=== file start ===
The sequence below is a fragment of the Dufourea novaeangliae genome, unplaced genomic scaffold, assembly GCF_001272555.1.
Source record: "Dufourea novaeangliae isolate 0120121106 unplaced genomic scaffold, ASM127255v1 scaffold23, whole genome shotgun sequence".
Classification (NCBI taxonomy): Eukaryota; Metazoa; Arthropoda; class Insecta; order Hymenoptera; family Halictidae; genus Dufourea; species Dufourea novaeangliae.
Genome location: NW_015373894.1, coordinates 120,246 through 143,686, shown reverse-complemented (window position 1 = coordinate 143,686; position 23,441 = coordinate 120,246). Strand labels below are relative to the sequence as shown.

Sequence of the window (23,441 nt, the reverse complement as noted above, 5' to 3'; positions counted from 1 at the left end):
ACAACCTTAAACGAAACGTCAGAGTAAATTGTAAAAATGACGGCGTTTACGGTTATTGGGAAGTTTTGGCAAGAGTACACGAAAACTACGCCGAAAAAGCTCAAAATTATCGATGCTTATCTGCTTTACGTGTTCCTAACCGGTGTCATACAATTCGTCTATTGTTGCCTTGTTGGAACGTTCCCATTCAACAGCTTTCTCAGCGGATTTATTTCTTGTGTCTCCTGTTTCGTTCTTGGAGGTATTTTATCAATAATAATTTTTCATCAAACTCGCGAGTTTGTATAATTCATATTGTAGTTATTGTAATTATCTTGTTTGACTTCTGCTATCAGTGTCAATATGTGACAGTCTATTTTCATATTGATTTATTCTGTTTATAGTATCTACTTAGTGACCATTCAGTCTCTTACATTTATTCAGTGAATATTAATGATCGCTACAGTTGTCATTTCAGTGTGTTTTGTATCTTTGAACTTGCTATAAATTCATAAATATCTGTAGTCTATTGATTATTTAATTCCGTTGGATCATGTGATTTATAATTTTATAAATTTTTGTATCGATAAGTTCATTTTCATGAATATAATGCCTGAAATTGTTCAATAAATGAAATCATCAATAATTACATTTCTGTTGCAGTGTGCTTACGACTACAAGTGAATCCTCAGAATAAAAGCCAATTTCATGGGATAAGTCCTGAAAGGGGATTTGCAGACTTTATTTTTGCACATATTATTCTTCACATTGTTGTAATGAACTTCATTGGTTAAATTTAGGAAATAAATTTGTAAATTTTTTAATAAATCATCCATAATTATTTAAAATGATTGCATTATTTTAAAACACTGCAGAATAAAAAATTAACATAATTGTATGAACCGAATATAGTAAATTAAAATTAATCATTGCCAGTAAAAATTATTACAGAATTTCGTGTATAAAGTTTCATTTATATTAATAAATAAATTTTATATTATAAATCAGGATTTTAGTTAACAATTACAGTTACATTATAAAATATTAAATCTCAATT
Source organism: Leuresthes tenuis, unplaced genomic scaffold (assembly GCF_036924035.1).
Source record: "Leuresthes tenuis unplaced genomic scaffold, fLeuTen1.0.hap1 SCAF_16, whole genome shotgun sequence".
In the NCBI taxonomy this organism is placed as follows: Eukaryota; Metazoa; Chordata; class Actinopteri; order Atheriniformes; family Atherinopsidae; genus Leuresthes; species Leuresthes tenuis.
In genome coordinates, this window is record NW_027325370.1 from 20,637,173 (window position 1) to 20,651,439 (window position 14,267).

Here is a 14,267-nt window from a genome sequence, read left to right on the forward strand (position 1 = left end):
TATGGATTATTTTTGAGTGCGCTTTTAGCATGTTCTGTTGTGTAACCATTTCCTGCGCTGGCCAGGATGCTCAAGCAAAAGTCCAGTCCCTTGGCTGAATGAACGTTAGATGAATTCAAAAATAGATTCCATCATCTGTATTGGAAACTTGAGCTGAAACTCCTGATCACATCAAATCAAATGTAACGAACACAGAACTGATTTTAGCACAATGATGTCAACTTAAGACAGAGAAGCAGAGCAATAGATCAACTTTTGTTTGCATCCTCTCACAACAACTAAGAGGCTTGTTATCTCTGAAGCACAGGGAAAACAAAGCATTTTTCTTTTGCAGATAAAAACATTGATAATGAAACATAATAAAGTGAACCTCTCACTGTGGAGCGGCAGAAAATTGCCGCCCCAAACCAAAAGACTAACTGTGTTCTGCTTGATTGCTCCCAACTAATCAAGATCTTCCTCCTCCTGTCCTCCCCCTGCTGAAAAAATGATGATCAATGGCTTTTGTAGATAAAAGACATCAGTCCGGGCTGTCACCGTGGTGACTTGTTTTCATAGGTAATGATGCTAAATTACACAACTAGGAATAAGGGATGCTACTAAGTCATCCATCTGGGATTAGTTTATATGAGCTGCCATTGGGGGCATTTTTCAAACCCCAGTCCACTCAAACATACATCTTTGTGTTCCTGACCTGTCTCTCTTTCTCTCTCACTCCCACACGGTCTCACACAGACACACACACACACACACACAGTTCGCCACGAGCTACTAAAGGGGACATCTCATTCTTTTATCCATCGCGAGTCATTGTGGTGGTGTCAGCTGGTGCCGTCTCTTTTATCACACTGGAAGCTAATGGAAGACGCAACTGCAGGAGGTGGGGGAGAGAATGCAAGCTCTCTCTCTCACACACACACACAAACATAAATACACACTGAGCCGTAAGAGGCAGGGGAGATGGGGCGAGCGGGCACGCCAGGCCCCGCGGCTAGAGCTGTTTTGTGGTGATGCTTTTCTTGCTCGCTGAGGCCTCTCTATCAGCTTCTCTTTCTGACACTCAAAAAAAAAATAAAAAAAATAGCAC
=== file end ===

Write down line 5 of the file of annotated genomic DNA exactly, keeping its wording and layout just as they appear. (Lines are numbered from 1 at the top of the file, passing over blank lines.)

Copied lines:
Sequence of the window (23,441 nt, the reverse complement as noted above, 5' to 3'; positions counted from 1 at the left end):